The only notable instability was the drop in the number of well classified units and the increase in the ratio of broad inhibition units when the number of reduced dimensions was increased. This was in fact due to the effect of spatial pooling by the strong dimension reduction (see Materials and Methods). To illustrate this, Figure 10 shows the basis representations of a randomly selected 20 units, including ill fitted ones from the models with 100, 200, 400, and 800 reduced dimensions. One can clearly perceive the gradual decrease of the overall sizes of the learned features. In particular, in the case of reduced dimensions 400 (Fig. 10*C*) or 800 (Fig. 10*D*), a large number of units had almost the same sizes as a single complex cell. To quantify this observation, we measured the ratio of the receptive field size of each unit in Layer 3 to the average receptive field size in Layer 2 (see Materials and Methods). The mean ratio indeed significantly decreased as the reduced dimensions increased up to 400, but remained similar afterward (Fig. 11). Moreover, the mean ratio was 1.88 in the case of 100 reduced dimensions, which is comparable to the physiological data (compare Freeman and Simoncelli, 2011, their Fig. 1), thus justifying our choice of the number of reduced dimensions. Figure 10 also shows that the models with 400 and 800 reduced dimensions contained some units whose excitatory and inhibitory subfields were overlapped in a complicated way. These units could in fact be interpreted as side inhibition or end inhibition units where the distance between the excitation and the inhibition was extremely condensed. Our algebraic functions for unit classification were not designed to accommodate such pathological cases and often misclassified those to the broad inhibition type. However, we did not pursue this issue further since those models with higher reduced dimensions were already inappropriate as a V2 model since their receptive field size ratios were too small compared with actual V2.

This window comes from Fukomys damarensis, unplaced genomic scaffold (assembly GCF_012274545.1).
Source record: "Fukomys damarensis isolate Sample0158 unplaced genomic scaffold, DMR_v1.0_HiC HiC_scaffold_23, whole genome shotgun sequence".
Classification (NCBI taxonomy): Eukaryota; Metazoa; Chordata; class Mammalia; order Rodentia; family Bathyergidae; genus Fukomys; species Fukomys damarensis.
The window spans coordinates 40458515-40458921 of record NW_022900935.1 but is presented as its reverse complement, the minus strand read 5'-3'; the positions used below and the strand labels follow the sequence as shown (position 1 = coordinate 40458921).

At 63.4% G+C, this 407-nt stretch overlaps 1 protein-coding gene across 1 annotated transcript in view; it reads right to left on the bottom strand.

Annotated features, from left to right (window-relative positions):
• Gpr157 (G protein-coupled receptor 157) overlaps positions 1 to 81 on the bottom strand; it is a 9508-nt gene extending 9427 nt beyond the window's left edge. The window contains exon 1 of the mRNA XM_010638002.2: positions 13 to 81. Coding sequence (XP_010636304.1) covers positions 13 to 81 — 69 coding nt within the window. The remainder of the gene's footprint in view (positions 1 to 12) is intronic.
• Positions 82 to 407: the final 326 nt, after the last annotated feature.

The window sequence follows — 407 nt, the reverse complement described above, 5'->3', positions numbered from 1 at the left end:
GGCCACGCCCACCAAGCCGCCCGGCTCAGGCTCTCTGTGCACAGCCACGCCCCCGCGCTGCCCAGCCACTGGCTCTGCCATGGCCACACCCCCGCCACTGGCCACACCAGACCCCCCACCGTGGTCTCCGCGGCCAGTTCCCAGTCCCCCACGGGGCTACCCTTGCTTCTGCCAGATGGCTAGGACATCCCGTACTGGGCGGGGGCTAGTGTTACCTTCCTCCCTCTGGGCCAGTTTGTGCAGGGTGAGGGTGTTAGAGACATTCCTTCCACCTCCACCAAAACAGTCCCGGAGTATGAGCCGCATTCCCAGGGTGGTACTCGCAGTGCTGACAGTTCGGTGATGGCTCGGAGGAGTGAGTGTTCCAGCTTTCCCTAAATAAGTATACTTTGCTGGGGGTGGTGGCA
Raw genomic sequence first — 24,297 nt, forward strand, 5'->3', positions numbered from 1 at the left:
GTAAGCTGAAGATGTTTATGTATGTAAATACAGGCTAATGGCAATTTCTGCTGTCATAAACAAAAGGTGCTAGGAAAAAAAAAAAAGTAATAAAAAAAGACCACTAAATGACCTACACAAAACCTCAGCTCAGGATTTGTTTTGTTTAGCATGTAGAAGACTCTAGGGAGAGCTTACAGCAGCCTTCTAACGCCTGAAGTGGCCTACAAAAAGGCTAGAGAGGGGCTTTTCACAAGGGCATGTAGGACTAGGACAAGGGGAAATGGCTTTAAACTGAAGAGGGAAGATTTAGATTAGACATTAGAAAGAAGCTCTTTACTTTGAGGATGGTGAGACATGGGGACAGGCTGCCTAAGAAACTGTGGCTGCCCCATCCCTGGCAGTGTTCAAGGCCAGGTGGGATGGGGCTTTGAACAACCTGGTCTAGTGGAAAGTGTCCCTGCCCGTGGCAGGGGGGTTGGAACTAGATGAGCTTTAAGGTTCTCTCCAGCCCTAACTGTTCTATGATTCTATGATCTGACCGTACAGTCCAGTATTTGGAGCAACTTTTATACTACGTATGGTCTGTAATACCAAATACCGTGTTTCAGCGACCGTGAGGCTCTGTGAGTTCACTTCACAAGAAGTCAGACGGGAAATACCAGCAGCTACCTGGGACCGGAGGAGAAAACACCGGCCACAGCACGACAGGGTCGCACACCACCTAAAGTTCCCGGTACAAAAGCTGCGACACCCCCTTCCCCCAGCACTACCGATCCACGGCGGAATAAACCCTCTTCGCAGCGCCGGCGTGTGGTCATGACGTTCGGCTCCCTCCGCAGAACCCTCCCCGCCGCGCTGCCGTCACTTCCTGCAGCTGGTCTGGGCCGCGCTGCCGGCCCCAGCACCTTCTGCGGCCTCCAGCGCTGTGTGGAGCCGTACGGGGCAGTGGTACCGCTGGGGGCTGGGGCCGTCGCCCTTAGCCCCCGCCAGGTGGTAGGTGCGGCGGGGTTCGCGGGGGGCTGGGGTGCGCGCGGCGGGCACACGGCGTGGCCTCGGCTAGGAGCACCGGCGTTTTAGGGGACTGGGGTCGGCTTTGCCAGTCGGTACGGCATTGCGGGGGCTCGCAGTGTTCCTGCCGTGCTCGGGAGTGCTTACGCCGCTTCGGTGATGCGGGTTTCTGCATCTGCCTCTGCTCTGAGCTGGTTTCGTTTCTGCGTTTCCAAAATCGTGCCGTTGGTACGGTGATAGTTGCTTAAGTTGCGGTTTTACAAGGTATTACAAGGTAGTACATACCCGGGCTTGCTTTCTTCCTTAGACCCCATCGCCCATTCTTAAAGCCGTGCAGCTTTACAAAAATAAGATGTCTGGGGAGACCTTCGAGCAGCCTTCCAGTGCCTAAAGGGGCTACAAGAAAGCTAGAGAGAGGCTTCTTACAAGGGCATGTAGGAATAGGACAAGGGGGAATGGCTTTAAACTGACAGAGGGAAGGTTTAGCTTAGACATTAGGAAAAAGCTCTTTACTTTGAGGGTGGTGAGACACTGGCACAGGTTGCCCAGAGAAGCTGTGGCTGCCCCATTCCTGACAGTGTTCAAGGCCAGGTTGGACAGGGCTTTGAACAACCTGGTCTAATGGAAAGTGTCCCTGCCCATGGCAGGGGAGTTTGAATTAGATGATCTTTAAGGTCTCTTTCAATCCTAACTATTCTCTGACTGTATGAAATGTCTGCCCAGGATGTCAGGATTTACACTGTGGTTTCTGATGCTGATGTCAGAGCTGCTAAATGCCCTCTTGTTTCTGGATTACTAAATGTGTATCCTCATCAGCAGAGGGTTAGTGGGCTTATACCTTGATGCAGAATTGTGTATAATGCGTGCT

## Discussion